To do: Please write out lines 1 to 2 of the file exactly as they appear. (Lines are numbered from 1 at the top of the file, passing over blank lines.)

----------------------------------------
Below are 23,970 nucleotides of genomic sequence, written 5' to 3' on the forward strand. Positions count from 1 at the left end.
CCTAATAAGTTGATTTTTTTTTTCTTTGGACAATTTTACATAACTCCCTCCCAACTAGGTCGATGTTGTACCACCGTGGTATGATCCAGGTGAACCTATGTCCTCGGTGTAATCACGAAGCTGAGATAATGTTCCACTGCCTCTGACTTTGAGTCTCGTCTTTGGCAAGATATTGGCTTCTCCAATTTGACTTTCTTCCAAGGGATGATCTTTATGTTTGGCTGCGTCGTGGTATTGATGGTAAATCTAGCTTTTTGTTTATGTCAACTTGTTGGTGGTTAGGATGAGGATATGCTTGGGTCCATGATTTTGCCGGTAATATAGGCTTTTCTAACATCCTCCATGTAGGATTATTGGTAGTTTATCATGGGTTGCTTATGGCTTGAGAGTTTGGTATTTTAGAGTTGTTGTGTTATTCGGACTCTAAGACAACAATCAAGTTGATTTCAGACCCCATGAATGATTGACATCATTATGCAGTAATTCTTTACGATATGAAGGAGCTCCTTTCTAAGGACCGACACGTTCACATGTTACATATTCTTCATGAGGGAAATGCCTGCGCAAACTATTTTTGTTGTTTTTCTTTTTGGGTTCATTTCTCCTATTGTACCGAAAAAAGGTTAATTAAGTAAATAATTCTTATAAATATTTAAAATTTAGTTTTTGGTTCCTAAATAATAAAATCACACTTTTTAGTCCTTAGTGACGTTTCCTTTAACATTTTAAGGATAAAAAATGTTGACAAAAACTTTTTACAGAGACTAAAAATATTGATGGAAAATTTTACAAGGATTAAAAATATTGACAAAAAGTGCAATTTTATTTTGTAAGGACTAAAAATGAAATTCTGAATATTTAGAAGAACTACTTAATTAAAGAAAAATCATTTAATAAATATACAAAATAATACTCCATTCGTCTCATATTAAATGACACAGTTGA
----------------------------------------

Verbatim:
Below are 23,970 nucleotides of genomic sequence, written 5' to 3' on the forward strand. Positions count from 1 at the left end.
CCTAATAAGTTGATTTTTTTTTTCTTTGGACAATTTTACATAACTCCCTCCCAACTAGGTCGATGTTGTACCACCGTGGTATGATCCAGGTGAACCTATGTCCTCGGTGTAATCACGAAGCTGAGATAATGTTCCACTGCCTCTGACTTTGAGTCTCGTCTTTGGCAAGATATTGGCTTCTCCAATTTGACTTTCTTCCAAGGGATGATCTTTATGTTTGGCTGCGTCGTGGTATTGATGGTAAATCTAGCTTTTTGTTTATGTCAACTTGTTGGTGGTTAGGATGAGGATATGCTTGGGTCCATGATTTTGCCGGTAATATAGGCTTTTCTAACATCCTCCATGTAGGATTATTGGTAGTTTATCATGGGTTGCTTATGGCTTGAGAGTTTGGTATTTTAGAGTTGTTGTGTTATTCGGACTCTAAGACAACAATCAAGTTGATTTCAGACCCCATGAATGATTGACATCATTATGCAGTAATTCTTTACGATATGAAGGAGCTCCTTTCTAAGGACCGACACGTTCACATGTTACATATTCTTCATGAGGGAAATGCCTGCGCAAACTATTTTTGTTGTTTTTCTTTTTGGGTTCATTTCTCCTATTGTACCGAAAAAAGGTTAATTAAGTAAATAATTCTTATAAATATTTAAAATTTAGTTTTTGGTTCCTAAATAATAAAATCACACTTTTTAGTCCTTAGTGACGTTTCCTTTAACATTTTAAGGATAAAAAATGTTGACAAAAACTTTTTACAGAGACTAAAAATATTGATGGAAAATTTTACAAGGATTAAAAATATTGACAAAAAGTGCAATTTTATTTTGTAAGGACTAAAAATGAAATTCTGAATATTTAGAAGAACTACTTAATTAAAGAAAAATCATTTAATAAATATACAAAATAATACTCCATTCGTCTCATATTAAATGACACAGTTGA